Skip to main content

Shaunie O'Neal on the lives of 'Basketball Wives'

By Lisa Respers France, CNN
Shaunie O'Neal says she has aspirations that she put on the back burner while married to NBA star Shaquille O'Neal.
Shaunie O'Neal says she has aspirations that she put on the back burner while married to NBA star Shaquille O'Neal.
STORY HIGHLIGHTS
  • Shaunie O'Neal is in the process of divorcing NBA star Shaquille O'Neal
  • Her new reality show, VH1's "Basketball Wives," is about the women involved with players
  • O'Neal says she wants viewers to see what really goes on behind the scenes
RELATED TOPICS

(CNN) -- Even though she knows what it's like to be married to a superstar athlete, Shaunie O'Neal is so over the Tiger Woods drama.

"I'm tired of hearing about it," she said. "No one knows what really happened and it's their business."

It's an interesting perspective given that O'Neal is the driving force behind a new VH1 reality show "Basketball Wives," which offers a behind-the-scenes look at the lives of the wives, fiancées and girlfriends of NBA players. The show premieres Sunday.

O'Neal, who is in the process of divorcing Cleveland Cavaliers basketball player Shaquille O'Neal, is producing the show in which she appears with several of her girlfriends, including Jennifer Williams (wife of player Eric Williams), Evelyn Lozada (former fiancée of Antoine Walker's) and Royce Reed (a former NBA dancer).

O'Neal recently spoke with CNN about her new project, the downsides of the glamorous life and how she dealt with a cast mate whose sister was rumored in blogs to have had an affair with Shaquille O'Neal.

CNN: You say in the show that the lifestyle definitely comes with a price. What price do you feel that you have paid?

Shaunie O'Neal: I can only speak for myself, but I feel like I lost myself in the process -- the goals, the things that I wanted and the dreams I had. You just kind of forget about them.

You are moving from city to city, you are taking care of your kids, you are taking care of your husband. You are just juggling a lot of different tasks. It's difficult, and in the process I just lost myself in there.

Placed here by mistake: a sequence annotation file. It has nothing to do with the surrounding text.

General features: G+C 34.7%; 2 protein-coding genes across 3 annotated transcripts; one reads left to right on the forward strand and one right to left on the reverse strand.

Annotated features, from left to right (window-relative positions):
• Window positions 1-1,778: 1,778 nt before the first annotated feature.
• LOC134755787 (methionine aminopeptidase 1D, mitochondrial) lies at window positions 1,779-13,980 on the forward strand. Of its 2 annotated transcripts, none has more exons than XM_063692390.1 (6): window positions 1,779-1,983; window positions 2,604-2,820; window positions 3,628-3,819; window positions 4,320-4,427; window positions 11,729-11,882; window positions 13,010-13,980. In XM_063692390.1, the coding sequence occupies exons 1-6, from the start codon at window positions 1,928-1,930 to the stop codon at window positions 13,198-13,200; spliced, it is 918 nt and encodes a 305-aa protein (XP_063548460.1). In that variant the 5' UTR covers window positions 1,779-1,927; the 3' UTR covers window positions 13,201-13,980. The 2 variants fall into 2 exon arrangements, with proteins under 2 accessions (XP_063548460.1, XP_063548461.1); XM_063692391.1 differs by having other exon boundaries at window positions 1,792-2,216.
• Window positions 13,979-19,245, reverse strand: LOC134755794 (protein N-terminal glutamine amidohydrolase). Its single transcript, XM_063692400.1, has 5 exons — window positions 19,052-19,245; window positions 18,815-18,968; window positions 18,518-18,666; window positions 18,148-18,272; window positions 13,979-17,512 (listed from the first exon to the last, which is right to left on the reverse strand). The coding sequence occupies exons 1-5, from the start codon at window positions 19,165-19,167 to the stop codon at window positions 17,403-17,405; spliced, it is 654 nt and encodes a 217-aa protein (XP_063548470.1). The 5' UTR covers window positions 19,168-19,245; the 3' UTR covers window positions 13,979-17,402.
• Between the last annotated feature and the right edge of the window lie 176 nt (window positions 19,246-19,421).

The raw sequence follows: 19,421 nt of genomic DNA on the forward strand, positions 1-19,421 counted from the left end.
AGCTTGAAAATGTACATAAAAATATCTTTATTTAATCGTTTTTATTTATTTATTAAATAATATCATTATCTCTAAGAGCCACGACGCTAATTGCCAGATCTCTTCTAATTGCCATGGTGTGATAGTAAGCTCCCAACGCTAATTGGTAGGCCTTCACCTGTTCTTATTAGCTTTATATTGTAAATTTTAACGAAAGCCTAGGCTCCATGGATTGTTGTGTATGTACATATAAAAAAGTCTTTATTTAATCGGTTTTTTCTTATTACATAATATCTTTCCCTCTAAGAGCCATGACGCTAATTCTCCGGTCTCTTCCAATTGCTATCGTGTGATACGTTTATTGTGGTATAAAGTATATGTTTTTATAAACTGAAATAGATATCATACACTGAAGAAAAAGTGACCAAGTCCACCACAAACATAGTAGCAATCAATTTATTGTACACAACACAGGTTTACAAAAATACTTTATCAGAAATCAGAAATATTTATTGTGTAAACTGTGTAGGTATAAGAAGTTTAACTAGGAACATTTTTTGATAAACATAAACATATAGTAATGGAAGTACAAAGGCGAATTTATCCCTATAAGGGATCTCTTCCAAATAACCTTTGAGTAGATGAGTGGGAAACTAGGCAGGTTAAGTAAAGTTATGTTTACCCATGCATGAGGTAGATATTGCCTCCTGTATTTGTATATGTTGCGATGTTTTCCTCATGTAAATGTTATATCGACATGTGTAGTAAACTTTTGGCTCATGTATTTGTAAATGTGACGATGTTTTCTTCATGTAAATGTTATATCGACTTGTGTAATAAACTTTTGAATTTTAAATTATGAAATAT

Although it's a wonderful lifestyle, certain aspects of it, you become just that person's wife. Right now I could walk somewhere and I don't even have a first name. It's just: "Hey, there's Shaq's ex-wife."

CNN: What are some of the goals you had for yourself that you feel like you can accomplish now that you are no longer in your husband's shadow?

O'Neal: I've always wanted my own shoe line, and that's something that is in development right now.

It's funny because people are saying, "Oh, now that she has left him she has all of the things that she wants to do."

All of these ideas were always there, but my priority before was keeping my family together and these things were something that was put on the back burner to keep peace in my house.

Now I have the opportunity to do it, my kids are all in school, and now I have the Shaunie time to do it. I want to be an example to my kids and show them that I have a purpose and can be a productive person.

CNN: What was the most difficult thing about that lifestyle, something that you really didn't expect to be so hard?

O'Neal: Moving from city to city with kids. I felt bad that my kids really never had the opportunity to stay in one place and develop those lifelong friendships.

My oldest is in seventh grade now, and he still has friends from Miami [Shaquille O'Neal previously played for the Miami Heat], but he hasn't been able to have that one group of friends that he can grab a hold of and stay with the entire time.

I had that growing up, and I feel bad that my kids weren't able to have that opportunity, too.

CNN: You say you don't read the blogs because of the stories that are made up about you. What was the biggest lie, the one that really drove you nuts?

O'Neal: There were two, and they are kind of combined: that I cheated and that I stole money.

I don't even know where that came from, and I'm like these people can just say whatever without any proof at all, which is just nuts to me.

CNN: What do you hope viewers take away from "Basketball Wives?"

O'Neal: When I went into the concept of the show, it was really to prove all the people wrong who think that everyone sits around and gets mani-pedis all day, every day.

These ladies have businesses, and while they are wild and crazy and having a good time, I don't think they are any different from the average woman in a relationship. They just have to deal with things on a whole different level, such as the groupies.

It just answers all of the questions that people always ask anyway.

CNN: You have a good mix of ex-wives and ex-girlfriends along with current wives and girlfriends. How is it different being an ex of an NBA player?

O'Neal: I don't have to deal with the same stuff that I dealt with before. Shaquille and I are still really close, and we talk every day.

It's everything but going to the games, and I'm not missing that. I didn't even know he broke his thumb when that happened. I don't have to put on a pretty dress and heels, go to a game and have to grin and wave.

I don't have to wrap my whole schedule around the NBA schedule, and that feels good. But my friends are still the same; I don't feel like I am out of the loop, and none of the wives are treating me any differently.

CNN: So are you and fellow cast member Gloria Govan (fiancée of Phoenix Suns star Matt Barnes and sister of Laura Govan, who has been the subject of rumors of having an affair with Shaq) cool?

O'Neal: We are OK. We're not enemies, and we're not friends. If I see her, I can speak and be cordial and all that. I'm not mad at Gloria. Let's just say that.